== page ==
BLAIR: Yeah, your geographic trading area is a reflection of the depths of your expertise. There's this saying about profit not being recognised or being seen as a profit in his own land. I think if you want to be seen as an expert in your backyard, the best thing you can do is ignore your backyard and go pursue some engagements elsewhere. I had a client once who was invited to speak in Lisbon and he's in the west coast United States, and I said, "When are you going?" He said, "Ah, I'm not going. I don't have many clients in Portugal." I said, "You call that organization back and you take that speaking gig and then you come back and then you talk to people about the fact that you were invited to speak in Lisbon." Have you ever had clients say to you when you're talking about the need to spread your trading area geographically? Have you ever had to push back about, "Well, I don't like to travel?"
BLAIR: What's the response to that?
DAVID: Well, if you're the principal of the firm, you're probably not going to be the one traveling in the first place. It will be probably be somebody else, plus you can get your clients to travel. Those are the two main things I tell them.
BLAIR: Yeah, plus, I remember we did a new business summit years ago when we're talking about this point and somebody stood up and said, "We received over a million dollars in fees from a division of a Fortune 500 company I won't name before we ever met the client." The idea that you're doing business in Russia or even just in the other side of the country, it doesn't mandate that you get on a plane all the time.
DAVID: Yeah, it's so interesting. I'm based at Nashville but I hardly ever do any work here and I don't know when this will be published, hopefully, long enough after this recording that it won't hurt me but this prospect is local and they wanted to get together for coffee. I said, "Well, you know, why don't we do a phone call first?" That didn't really work out and then it went on and on and they just couldn't understand why I wouldn't get together.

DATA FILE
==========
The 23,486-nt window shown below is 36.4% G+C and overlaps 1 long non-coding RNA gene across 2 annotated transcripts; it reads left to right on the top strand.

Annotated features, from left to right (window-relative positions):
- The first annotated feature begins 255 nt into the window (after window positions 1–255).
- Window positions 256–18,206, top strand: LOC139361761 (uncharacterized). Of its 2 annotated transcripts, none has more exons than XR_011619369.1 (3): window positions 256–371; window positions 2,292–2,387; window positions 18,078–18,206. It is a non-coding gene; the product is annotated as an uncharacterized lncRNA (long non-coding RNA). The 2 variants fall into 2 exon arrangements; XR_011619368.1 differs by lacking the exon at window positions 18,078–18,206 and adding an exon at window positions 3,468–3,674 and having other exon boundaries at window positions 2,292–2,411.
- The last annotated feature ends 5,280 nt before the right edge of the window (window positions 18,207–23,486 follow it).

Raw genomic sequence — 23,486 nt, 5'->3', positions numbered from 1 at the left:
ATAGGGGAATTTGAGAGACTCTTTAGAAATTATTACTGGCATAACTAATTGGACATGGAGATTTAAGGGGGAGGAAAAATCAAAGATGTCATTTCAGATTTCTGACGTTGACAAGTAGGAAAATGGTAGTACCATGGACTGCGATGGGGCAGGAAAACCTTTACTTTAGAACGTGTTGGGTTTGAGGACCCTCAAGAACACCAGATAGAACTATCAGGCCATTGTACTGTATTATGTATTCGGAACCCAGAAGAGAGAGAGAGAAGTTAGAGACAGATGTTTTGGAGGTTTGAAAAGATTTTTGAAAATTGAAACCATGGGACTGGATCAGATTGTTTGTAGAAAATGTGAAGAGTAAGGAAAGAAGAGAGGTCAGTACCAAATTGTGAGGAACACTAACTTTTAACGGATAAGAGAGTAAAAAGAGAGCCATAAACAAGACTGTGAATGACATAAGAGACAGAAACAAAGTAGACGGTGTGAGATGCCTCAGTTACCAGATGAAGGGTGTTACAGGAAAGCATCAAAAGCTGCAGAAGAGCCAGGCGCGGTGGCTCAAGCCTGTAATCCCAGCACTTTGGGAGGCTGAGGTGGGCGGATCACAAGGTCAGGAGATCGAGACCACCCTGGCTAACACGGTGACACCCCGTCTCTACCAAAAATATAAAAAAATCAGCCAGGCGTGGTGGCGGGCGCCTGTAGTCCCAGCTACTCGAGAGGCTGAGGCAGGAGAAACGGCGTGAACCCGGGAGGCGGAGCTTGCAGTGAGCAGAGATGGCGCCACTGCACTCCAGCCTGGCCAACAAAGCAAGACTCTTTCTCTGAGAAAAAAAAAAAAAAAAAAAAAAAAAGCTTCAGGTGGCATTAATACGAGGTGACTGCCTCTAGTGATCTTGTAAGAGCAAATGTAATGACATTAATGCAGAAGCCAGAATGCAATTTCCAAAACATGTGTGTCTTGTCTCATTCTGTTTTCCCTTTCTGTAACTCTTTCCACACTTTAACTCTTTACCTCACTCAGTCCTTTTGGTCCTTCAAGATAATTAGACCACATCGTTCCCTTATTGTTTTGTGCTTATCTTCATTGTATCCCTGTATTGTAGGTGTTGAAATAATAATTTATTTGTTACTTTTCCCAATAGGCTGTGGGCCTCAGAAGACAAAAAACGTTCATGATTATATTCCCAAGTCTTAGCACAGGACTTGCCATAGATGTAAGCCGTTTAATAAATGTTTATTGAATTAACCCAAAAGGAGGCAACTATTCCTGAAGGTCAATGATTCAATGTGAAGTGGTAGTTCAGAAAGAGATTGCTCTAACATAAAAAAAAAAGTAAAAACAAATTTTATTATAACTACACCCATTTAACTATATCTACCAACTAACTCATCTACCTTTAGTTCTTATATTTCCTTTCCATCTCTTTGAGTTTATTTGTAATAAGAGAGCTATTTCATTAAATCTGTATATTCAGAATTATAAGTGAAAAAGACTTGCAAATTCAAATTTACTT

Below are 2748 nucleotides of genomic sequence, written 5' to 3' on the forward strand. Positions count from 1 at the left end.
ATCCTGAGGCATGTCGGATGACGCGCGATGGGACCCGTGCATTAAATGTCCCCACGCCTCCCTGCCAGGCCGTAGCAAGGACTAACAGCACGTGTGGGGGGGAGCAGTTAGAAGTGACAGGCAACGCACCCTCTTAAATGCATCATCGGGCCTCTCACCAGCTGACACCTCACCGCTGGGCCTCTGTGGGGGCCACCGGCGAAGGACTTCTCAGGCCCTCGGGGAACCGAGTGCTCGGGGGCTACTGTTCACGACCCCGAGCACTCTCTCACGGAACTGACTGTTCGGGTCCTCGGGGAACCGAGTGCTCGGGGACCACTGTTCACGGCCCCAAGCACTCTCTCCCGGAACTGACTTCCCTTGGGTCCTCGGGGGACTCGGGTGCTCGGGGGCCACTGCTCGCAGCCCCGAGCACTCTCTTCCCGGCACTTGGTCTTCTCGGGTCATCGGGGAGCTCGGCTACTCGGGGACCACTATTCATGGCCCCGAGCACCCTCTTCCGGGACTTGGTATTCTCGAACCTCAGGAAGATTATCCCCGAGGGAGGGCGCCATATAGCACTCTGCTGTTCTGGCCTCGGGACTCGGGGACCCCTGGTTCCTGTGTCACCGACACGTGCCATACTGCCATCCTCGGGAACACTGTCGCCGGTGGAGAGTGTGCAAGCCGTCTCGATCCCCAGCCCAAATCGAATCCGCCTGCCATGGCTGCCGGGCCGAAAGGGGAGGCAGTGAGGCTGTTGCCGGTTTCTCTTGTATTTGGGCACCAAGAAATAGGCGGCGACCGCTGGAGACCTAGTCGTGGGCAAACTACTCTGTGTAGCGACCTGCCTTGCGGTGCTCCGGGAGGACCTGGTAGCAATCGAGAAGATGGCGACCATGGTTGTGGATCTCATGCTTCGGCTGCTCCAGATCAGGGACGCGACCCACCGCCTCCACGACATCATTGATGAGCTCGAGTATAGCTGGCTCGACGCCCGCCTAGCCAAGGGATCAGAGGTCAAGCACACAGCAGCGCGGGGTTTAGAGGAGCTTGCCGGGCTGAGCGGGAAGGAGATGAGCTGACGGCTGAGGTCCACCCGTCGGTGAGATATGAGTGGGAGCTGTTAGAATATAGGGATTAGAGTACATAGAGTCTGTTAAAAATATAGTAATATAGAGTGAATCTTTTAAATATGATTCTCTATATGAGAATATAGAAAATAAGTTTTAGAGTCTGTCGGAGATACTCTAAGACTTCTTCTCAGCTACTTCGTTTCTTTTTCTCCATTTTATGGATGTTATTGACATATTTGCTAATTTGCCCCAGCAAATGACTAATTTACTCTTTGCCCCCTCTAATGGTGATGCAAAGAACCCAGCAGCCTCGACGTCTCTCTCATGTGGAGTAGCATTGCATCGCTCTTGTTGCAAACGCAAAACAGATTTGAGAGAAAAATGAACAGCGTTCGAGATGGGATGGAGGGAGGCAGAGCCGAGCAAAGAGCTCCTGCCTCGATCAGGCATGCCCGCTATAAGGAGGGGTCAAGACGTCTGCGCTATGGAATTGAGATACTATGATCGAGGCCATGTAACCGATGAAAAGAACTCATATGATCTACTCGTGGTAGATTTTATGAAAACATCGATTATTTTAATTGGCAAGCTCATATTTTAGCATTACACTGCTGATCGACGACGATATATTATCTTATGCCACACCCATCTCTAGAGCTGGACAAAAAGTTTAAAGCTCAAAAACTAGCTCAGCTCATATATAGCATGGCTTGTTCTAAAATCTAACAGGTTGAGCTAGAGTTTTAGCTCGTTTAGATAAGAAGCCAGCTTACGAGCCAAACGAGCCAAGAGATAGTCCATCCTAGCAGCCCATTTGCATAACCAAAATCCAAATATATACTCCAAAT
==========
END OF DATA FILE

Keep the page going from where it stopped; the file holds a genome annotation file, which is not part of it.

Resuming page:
From my perspective, it was that well, I don't get together with people anywhere so it doesn't necessarily make sense for me to get together in Nashville plus that's two or three hours worth of time. What's the downside? You're going to get free advice during that time and it's not going to help me necessarily, so let's at least start by phone and then if we can get together, fine, but probably we won't get together and we're slated to work together now and we still haven't met. We still haven't even talked on the phone.
BLAIR: Then, people's need to interact face to face differs from person to person and you and I are in the [inaudible 00:23:46] range where we don't actually need to look people in the eyes to be able to work with them. We would work somewhat remotely.
DAVID: Right, yeah.
BLAIR: Once I started hiring people, I actually moved my office out of the office, my desk out of the office. I'm in a nice quiet place right now.
DAVID: Keep escaping people.
BLAIR: Yeah. How not to act like an expert? What else is on your list?
DAVID: Just one thing, one other thing and that's simply the use of -ly words, superlatives, whatever. It just-
BLAIR: Is that an adverb or an adjective? That's an adverb, right?
DAVID: An adverb is now a -y word, right? I don't know, it's partly I hate the misuse of language but "somebody being the leader in such and such" or "the world's best" or "the most" whatever, like as soon as I hear that, I think, "Okay, that isn't true or probably isn't true so what else is suspect about this?" I think maybe we could go back to just telling the truth in our statements and not being afraid of putting our own capabilities into a greater context, greater perspectives so that people can make informed choices. I just don't... Let them discover whether I'm good or not. Let's not trump at that. That's the last one. These are just things that I just picked up over the years that kind of smacked against being an expert and that language thing. It's a smaller point but it comes up a lot.
BLAIR: So, instead of saying, "I'm an expert in this space," how might you frame a claim that communicates your expertise?
DAVID: Maybe you say, instead of "the leading," maybe you say, "a leading," so that it's not quite like putting yourself at the very top of the heat. Let other people do that. Just put yourself near the top if it's true and if it isn't true, then think of some other way to say it, I guess.